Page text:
Machine learning systems that discriminate violate human rights, Toronto-based declaration says

Machine learning software has been touted as the next wave of innovation, promising to help governments and businesses make faster and more accurate decisions.

But human rights activists and technology groups warned Wednesday that creating systems that discriminate should be treated as a violation of human rights.

It came with the release at the RightsCon conference of the so-called Toronto Declaration on preventing machine learning from being used to support discrimination.

Machine learning systems – sometimes called artificial intelligence – are more than pattern recognition software, say adherents of the declaration. Used wrongly – deliberately or inadvertently — by data scientists and software developers, they can violate privacy, data protection, freedom of expression, participation in cultural life and equality before the law.

“Systems that make decisions and process data can also implicate economic, social, and cultural rights,” says the document, ranging from deciding who gets jobs, healthcare or jobs.

As a result, countries and the private sector have obligations to promote, protect and respect human rights by ensuring machine learning systems aren’t used to support discrimination on grounds that include race, colour, sex, language, religion, political or other opinion, national or social origin, property or birth.

The declaration also says victims of human rights violations or abuses must have access to prompt and effective remedies, although these aren’t spelled out.

“There are many, many examples” today of discriminatory machine learning systems,” Anna Bacciarelli, Amnesty International’s advisor on technology and human rights and a member of the drafting team, said in an interview. “They are proliferating at present.”

Anna Bacciarelli, Amnesty International

She cited a 2016 report by ProPublica which raised questions about the fairness of risk assessment software used in some U.S. courts to help judges decide which accused are likely to commit another crime.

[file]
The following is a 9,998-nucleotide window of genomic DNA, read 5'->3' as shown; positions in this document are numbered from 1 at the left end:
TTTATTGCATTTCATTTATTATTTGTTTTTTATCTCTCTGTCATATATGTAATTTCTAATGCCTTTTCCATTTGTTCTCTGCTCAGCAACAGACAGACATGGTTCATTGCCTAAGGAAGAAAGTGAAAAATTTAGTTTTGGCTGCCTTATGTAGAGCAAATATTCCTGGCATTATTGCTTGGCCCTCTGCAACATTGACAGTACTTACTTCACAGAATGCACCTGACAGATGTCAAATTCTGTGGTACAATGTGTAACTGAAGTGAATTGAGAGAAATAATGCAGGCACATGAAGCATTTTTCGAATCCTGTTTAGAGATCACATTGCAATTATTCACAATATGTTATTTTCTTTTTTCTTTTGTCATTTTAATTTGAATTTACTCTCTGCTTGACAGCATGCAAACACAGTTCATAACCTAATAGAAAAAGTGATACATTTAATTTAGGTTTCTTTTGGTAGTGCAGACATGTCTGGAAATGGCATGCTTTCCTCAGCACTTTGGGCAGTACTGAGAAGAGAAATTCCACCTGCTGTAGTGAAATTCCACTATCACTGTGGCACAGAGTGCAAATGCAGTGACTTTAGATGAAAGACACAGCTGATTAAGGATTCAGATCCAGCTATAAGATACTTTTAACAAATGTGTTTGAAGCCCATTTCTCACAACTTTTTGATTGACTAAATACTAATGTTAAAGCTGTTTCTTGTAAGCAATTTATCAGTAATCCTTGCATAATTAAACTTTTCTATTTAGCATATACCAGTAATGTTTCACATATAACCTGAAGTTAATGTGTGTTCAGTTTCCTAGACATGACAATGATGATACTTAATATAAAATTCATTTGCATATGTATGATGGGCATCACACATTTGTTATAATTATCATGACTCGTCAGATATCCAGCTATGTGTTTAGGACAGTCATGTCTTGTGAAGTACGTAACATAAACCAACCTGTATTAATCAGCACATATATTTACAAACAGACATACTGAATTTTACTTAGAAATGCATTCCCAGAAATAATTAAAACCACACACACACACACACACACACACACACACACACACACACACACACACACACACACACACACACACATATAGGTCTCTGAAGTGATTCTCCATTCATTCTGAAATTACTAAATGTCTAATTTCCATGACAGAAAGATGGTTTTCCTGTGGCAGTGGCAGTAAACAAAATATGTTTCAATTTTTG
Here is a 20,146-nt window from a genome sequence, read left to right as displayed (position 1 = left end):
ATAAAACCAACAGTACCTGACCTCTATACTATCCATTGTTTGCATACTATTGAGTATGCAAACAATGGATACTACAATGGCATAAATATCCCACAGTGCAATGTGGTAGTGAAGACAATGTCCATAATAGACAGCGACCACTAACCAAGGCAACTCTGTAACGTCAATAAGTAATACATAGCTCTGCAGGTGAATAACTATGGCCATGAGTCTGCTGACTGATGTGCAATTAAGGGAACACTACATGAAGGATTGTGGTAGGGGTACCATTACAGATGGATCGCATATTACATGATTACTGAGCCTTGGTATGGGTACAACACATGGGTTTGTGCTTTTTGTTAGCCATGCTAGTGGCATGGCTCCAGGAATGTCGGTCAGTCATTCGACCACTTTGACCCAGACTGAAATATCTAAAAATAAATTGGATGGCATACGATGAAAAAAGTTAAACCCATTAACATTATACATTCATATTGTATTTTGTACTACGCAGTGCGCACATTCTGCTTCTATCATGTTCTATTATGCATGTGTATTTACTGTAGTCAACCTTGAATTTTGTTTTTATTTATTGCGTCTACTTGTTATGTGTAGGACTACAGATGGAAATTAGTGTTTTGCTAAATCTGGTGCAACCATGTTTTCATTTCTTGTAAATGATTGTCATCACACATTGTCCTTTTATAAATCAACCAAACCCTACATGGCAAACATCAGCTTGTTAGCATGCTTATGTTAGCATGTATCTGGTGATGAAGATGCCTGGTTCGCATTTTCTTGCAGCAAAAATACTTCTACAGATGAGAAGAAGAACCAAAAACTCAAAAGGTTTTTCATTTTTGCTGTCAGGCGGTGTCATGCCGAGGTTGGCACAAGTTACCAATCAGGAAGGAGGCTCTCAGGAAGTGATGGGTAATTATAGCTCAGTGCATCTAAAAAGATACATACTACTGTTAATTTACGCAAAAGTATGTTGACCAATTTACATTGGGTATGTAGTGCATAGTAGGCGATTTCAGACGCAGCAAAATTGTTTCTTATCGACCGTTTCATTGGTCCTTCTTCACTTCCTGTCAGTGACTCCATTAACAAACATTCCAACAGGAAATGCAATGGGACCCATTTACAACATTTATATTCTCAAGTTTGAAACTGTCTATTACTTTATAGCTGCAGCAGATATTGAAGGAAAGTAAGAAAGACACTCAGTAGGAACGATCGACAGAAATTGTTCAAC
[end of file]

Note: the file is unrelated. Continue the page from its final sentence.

“We’re basically just showing states, private actors, tech companies how they need to apply their products to international human rights law,” she said of the declaration.

The document was drafted by a group of 11 people before the conference, including members of Amnesty International; Access Now, a digital rights group which organizes the annual conference; and Privacy International. It was honed by a larger group before being released that included people from technology companies.

It will be discussed at the conference, and a final version will be released at the end of the month. It is also expected that guidelines for developers and data scientists will also be created.

The non-binding declaration could be adopted by the United Nations, say supporters.

Immediate reaction was mixed. Human rights advocates were enthusiastic – it has already been endorsed by Human Rights Watch and Amnesty International. Others were cautious.

Steve Crown, Microsoft’s vice president and deputy general counsel, called the declaration a “hugely important step.”

“Artificial intelligence has so much opportunity to improve the human condition.” he said in an interview,” and because its so powerful, [also] opportunities for misuse … so we have to be thoughtful about the misuse or unintended consequences as well as all the great things.”

But he also said that “we don’t want to see pre-emptive regulation before we understand how to use the [legal] tools we already have.”

Key to the consensus on the document, said Dinah PoKempner, Human Rights Watch’s general counsel, is that much of the language on discrimination and equality was taken from the International Covenant on Civil and Political Rights adopted by many countries.

“It’s not as though we just invented something,” she said at a session. “This has been there, it’s there in your law. It’s there to be used and elaborated by national, local and municipal governments, and it’s there to be incorporated by corporations, ethicists and [software] designers as well. It’s not a recipe for every situation and every application. We will face many challenges in the future, but we don’t go into the future blind.”

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Howard Solomon
Howard Solomon
Currently a freelance writer. Former editor of and Computing Canada. An IT journalist since 1997, Howard has written for several of ITWC's sister publications, including Before arriving at ITWC he served as a staff reporter at the Calgary Herald and the Brampton (Ont.) Daily Times.

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